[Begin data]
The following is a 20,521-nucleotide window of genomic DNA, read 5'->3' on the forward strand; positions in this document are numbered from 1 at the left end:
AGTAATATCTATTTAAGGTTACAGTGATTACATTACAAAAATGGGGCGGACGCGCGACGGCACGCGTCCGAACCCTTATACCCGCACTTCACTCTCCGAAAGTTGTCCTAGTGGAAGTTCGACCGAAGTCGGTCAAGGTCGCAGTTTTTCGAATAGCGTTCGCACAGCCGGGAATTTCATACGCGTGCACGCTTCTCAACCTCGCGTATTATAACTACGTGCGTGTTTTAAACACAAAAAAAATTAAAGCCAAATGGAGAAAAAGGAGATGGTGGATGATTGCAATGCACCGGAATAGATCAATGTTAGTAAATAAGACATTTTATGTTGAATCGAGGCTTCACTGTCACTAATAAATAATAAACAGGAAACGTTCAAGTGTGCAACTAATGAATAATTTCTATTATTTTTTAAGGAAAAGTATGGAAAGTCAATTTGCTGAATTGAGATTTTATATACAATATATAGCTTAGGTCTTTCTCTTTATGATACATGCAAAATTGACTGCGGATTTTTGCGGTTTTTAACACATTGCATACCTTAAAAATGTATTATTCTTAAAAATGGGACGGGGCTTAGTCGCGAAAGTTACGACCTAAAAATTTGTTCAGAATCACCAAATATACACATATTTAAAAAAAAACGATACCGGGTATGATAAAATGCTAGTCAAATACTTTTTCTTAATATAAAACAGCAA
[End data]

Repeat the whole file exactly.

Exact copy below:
The following is a 20,521-nucleotide window of genomic DNA, read 5'->3' on the forward strand; positions in this document are numbered from 1 at the left end:
AGTAATATCTATTTAAGGTTACAGTGATTACATTACAAAAATGGGGCGGACGCGCGACGGCACGCGTCCGAACCCTTATACCCGCACTTCACTCTCCGAAAGTTGTCCTAGTGGAAGTTCGACCGAAGTCGGTCAAGGTCGCAGTTTTTCGAATAGCGTTCGCACAGCCGGGAATTTCATACGCGTGCACGCTTCTCAACCTCGCGTATTATAACTACGTGCGTGTTTTAAACACAAAAAAAATTAAAGCCAAATGGAGAAAAAGGAGATGGTGGATGATTGCAATGCACCGGAATAGATCAATGTTAGTAAATAAGACATTTTATGTTGAATCGAGGCTTCACTGTCACTAATAAATAATAAACAGGAAACGTTCAAGTGTGCAACTAATGAATAATTTCTATTATTTTTTAAGGAAAAGTATGGAAAGTCAATTTGCTGAATTGAGATTTTATATACAATATATAGCTTAGGTCTTTCTCTTTATGATACATGCAAAATTGACTGCGGATTTTTGCGGTTTTTAACACATTGCATACCTTAAAAATGTATTATTCTTAAAAATGGGACGGGGCTTAGTCGCGAAAGTTACGACCTAAAAATTTGTTCAGAATCACCAAATATACACATATTTAAAAAAAAACGATACCGGGTATGATAAAATGCTAGTCAAATACTTTTTCTTAATATAAAACAGCAA